Barriers will help reduce fatalities on Malahat

I drove the Malahat for 10 years on a daily commute to work in Victoria, and now also drive frequently as a retired person.

So, sadly, another life lost on the Malahat.

I drove the Malahat for 10 years on a daily commute to work in Victoria, and now also drive frequently as a retired person.

I have been within a half hour of many cross-over accidents due to drinking, medical emergencies, drowsiness, loss of traction, and texting.

It could have been me in those accidents.

I clean my windows and lights to help in the rain and fog. I keep a good distance between myself and the next car, and my tires are top notch.

None of that can help if a car crosses over.

Barriers have saved my life twice — on the way out of Goldstream going north, a tire came bouncing down the road on the other side having come off a car I passed later on.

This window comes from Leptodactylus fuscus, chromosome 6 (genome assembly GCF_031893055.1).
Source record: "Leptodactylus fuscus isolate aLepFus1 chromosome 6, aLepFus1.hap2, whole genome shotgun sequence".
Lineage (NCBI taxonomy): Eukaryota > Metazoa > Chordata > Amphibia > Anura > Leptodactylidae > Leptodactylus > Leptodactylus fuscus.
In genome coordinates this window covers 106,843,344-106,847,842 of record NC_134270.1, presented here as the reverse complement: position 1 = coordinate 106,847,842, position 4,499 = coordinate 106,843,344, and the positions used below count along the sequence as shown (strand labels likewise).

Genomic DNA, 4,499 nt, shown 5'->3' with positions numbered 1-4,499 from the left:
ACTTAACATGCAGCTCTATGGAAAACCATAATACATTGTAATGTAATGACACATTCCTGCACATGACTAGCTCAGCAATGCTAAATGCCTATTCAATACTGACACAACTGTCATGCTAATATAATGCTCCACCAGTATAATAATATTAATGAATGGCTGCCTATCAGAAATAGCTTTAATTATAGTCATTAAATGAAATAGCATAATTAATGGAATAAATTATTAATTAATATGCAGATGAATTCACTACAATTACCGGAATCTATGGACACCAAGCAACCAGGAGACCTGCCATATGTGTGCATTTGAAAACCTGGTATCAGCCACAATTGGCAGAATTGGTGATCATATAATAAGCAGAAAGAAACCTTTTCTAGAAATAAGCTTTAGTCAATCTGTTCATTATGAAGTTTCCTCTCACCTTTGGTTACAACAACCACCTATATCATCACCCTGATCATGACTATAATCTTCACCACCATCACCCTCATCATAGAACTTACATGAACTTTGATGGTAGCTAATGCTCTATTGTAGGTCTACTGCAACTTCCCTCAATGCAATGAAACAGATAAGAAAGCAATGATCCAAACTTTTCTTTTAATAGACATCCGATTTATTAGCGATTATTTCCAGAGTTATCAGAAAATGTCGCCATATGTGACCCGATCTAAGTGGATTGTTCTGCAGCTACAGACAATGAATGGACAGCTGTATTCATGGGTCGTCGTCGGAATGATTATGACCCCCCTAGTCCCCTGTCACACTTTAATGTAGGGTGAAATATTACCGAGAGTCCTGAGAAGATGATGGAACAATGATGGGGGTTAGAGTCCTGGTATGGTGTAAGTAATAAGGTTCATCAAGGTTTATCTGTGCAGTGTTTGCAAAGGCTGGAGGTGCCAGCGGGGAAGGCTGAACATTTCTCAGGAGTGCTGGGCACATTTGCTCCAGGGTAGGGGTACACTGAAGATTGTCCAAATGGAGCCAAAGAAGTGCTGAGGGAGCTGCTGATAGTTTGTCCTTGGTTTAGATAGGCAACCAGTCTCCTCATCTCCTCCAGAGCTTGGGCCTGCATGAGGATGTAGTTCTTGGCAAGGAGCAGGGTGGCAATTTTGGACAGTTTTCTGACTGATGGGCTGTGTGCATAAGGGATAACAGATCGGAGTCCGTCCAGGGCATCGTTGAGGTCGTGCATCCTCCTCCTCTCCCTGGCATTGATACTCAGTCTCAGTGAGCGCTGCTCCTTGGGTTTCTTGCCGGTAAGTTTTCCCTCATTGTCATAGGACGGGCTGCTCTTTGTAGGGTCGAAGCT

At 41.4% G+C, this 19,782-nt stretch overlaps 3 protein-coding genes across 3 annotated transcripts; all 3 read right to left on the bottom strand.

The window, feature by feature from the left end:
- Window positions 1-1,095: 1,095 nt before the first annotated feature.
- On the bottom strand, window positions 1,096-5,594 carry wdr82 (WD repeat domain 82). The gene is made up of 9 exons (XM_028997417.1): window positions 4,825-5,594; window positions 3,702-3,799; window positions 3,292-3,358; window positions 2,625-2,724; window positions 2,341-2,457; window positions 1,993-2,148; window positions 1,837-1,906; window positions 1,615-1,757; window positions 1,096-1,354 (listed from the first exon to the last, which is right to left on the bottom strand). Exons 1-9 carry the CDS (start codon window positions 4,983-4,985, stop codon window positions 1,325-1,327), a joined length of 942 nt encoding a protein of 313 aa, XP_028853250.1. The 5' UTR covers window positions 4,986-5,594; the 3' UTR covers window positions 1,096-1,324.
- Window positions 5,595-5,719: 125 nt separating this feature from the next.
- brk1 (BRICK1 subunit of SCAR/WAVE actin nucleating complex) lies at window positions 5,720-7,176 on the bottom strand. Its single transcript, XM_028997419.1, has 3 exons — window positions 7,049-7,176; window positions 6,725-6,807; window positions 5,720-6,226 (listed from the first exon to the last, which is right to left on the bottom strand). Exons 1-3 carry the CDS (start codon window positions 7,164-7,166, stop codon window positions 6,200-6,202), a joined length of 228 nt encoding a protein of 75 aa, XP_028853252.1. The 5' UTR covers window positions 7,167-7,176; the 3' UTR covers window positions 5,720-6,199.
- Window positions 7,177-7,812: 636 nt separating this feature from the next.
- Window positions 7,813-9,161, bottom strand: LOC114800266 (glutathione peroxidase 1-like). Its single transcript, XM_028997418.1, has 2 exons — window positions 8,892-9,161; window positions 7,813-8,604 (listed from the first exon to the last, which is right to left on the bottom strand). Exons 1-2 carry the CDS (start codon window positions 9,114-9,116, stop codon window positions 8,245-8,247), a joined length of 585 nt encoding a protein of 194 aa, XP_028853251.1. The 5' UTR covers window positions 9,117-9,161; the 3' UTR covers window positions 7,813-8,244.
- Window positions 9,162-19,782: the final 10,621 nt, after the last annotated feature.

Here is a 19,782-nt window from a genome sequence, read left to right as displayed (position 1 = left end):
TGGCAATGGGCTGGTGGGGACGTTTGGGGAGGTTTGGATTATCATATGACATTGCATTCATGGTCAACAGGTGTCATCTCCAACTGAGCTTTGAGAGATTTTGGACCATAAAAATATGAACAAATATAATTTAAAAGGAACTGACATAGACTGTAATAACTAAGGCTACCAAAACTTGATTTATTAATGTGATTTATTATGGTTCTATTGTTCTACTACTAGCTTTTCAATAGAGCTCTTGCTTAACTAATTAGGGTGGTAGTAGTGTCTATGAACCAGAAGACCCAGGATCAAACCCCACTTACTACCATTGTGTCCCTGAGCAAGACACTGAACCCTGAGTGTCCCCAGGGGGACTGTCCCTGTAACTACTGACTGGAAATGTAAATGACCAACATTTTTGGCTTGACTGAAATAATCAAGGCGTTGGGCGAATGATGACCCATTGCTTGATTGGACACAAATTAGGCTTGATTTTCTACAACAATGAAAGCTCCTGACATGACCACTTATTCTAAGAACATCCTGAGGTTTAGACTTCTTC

It would have hit me but bounced off the barrier and into the ditch on the other side instead.

Another time, the car in front of me blew out a tire, zig-zagged and finally hit the barrier and not an oncoming car thus avoiding a multiple car collision which could have included me.

Once, I was just lucky when there was no barrier. Going south on the highway to Victoria, a stag plunged off a hill onto the highway right in front of the car ahead of me, who unavoidably hit the deer, spinning it to the other side, and the opposing cars able to stop.

I am just an average person and all of this has happened to me.

The Malahat used to be a quieter road, but now so many more hundreds use it as a daily commute to Victoria and vice-versa for jobs, shopping and medical appointments.

I am happy to hear the government has pledged to put in the remaining barriers along the route. It will greatly reduce these devastating accidents.


Marilyn Bowman

Shawnigan Lake

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